KCTV5 investigates fatal tractor-trailer crash - KCTV5

KCTV5 investigates fatal tractor-trailer crash

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The truck driver in this deadly crash, Adam Shaw, faces 12 criminal charges. A wrongful death civil suit filed by the family says the company should also be held legally responsible. (KCTV5) The truck driver in this deadly crash, Adam Shaw, faces 12 criminal charges. A wrongful death civil suit filed by the family says the company should also be held legally responsible. (KCTV5)
KANSAS CITY, KS (KCTV) -

Catherine Nienaber was headed home from church on her 49th birthday when a tractor-trailer slammed into her minivan. She died at the scene. Her son, Gerard, was badly injured.

The truck driver, Adam Shaw, faces 12 criminal charges. A wrongful death civil suit filed by the family says the company should also be held legally responsible.

“When you step back and look at the history of this driver there were numerous opportunities for people to stop and say, wait a minute this man should not be behind the wheel of vehicle let alone the wheel of a semi-tractor trailer,” says widower Steve Nienaber.

Prosecutors say Shaw was speeding and crossed the center line at the time of the crash. The police report shows Shaw blew a .116 on a breathalyzer at the Platte County Jail. That’s nearly three times the limit for a commercial truck driver. The legal limit for them is .04.

A deputy reported an odor of alcohol from Shaw’s breath and a bottle of alcohol was found beneath the semi-truck.

Shaw worked for Performance Food Group, or PFG, for less than three months when the wreck occurred, on Oct. 29, 2013.  

KCTV5 spent hours digging through depositions in the civil case. Those revealed more than half of Shaw’s shifts involved Federal Motor Carrier Regulation violations. Most were for failing to either conduct or log pre-trip inspections. Shaw was also reprimanded for texting while driving.

Under oath, company leaders testified they receive about 15 complaint calls an entire year. Two were for Shaw. Both occurred the month of the crash.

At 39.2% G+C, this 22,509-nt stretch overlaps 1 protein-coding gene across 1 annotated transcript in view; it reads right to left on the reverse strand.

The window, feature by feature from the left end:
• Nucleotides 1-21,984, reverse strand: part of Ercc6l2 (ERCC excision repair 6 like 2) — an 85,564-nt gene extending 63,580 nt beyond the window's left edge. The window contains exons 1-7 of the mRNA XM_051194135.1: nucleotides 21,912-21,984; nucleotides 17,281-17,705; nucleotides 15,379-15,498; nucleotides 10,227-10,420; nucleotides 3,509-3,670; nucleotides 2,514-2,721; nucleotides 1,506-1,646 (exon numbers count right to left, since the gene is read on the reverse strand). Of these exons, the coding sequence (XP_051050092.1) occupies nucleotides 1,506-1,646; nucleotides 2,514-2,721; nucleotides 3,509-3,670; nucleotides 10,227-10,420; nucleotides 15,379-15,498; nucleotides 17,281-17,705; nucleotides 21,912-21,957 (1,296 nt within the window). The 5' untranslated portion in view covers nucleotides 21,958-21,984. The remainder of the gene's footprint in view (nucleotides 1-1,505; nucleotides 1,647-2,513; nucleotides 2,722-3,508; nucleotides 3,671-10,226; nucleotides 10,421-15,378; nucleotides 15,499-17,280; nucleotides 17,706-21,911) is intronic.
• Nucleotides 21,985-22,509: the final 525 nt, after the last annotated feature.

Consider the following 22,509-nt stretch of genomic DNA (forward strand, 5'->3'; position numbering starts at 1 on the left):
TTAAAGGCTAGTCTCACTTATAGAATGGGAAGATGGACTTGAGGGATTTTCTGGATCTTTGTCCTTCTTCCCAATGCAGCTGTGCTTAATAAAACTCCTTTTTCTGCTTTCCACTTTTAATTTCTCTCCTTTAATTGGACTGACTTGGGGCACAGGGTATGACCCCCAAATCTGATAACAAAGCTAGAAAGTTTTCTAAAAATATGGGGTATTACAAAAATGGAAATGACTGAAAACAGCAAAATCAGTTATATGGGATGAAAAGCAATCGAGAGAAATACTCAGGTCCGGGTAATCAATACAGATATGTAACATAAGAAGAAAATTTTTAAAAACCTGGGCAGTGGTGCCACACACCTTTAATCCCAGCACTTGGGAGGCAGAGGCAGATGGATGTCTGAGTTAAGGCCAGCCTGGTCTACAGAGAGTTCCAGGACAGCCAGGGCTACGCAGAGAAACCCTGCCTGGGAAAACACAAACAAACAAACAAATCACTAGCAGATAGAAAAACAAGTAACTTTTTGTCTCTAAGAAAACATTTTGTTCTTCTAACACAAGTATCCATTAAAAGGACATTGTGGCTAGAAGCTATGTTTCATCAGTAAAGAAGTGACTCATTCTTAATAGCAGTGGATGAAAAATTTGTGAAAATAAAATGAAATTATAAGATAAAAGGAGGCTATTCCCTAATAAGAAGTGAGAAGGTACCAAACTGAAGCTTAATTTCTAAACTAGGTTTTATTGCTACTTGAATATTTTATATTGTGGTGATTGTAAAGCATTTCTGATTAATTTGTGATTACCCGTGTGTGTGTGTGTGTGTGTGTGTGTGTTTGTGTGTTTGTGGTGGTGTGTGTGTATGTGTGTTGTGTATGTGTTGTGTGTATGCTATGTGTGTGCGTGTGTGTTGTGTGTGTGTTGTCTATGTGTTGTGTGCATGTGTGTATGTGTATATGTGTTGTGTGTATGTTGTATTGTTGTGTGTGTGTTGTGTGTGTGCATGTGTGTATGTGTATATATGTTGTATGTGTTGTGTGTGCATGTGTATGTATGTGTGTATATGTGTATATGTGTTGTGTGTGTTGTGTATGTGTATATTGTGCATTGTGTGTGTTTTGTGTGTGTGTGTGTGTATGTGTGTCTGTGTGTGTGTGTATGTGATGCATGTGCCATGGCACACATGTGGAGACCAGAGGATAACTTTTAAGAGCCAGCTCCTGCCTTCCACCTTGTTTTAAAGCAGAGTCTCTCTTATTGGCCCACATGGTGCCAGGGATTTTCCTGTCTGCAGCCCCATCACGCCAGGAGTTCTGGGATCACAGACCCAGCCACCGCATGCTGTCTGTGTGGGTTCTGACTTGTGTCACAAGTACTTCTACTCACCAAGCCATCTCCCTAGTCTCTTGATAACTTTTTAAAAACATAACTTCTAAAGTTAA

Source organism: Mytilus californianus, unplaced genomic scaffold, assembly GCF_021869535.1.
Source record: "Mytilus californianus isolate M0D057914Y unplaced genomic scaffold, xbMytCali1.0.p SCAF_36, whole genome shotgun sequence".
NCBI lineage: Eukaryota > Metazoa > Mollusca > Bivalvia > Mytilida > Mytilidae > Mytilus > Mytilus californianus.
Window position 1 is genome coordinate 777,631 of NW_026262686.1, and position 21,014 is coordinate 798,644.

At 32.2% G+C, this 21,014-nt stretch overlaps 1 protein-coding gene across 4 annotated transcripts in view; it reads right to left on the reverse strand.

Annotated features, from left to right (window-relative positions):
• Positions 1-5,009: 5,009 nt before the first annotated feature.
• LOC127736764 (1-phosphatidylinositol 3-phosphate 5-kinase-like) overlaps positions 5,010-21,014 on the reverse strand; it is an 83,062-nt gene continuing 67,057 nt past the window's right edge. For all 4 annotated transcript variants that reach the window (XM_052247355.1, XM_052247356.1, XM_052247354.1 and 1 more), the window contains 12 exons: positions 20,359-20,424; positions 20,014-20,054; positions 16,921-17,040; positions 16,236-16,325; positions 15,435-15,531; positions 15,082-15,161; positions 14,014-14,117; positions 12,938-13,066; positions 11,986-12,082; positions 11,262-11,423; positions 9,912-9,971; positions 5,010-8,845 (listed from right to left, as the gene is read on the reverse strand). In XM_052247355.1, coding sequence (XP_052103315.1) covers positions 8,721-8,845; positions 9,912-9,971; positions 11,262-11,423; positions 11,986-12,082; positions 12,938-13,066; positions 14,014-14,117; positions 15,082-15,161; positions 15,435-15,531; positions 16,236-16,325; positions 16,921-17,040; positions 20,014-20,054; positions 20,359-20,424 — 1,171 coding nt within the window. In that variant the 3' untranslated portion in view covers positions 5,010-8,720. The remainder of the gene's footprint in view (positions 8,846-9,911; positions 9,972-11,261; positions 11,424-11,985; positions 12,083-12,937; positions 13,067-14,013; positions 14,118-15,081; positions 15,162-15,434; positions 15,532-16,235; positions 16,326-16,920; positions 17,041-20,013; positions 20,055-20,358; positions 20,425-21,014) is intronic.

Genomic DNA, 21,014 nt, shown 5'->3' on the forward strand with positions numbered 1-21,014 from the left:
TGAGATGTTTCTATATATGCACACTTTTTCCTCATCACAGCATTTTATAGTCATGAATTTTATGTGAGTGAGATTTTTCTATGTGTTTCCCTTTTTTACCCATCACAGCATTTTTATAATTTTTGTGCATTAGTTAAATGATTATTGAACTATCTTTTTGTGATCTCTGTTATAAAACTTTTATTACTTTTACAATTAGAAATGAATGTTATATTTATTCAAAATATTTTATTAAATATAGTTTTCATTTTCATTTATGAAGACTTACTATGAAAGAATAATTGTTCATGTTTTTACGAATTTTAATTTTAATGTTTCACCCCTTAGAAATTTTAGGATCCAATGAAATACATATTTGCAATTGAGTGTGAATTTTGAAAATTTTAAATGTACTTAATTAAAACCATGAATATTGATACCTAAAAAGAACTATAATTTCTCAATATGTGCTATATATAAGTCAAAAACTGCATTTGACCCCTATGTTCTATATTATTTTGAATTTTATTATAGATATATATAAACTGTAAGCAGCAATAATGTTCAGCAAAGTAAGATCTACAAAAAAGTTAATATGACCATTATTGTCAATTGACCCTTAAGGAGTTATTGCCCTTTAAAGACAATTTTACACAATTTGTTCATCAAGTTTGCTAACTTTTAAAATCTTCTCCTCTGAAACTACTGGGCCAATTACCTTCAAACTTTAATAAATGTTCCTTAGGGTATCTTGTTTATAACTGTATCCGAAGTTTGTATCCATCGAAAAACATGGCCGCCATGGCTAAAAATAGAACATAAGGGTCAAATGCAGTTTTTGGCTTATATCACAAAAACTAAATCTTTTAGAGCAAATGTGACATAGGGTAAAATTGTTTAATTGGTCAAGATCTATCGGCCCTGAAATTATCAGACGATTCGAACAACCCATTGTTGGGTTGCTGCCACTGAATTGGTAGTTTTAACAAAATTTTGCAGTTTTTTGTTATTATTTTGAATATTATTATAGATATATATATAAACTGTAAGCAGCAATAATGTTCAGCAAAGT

On Oct. 12, a caller complained driver Shaw was swerving on the road and driving erratically. On Oct. 18, another driver called to warn the company Shaw was swerving and even said, “He’s going to hit someone.” 

Also in October, an employee notified management that Shaw purchased alcohol on a route. Shaw was off duty at the time of the purchase.  

“That should go to the top of anybody's safety radar and it didn't. Am I angry at the company? Am I angry at the driver? Yes, because they didn't do their job,” says Steve Nienaber.

Court records show the wrongful death suit has been settled. All parties decline to comment on the terms.

The case now shifts to criminal court with an upcoming October court date. Shaw is currently out of jail.  Records show he can even drive except for entertainment purposes, something Steve Nienaber finds baffling.

“It's very disturbing to see him out on the road living the life of a normal person when I have to sit here and manage a family without a wife and mother to do that,” he said.

Company response

PFG declined an on-camera interview with KCTV5, but they provided this statement.

“Words cannot begin to express Performance Food Group’s (PFG) deep regret of the tragic loss of Catherine Nienaber and the injuries suffered by her son.  We first conveyed that personally to family members shortly after the accident, and we have done our best to work quickly – and fairly – to resolve the civil case so that they can continue the healing process.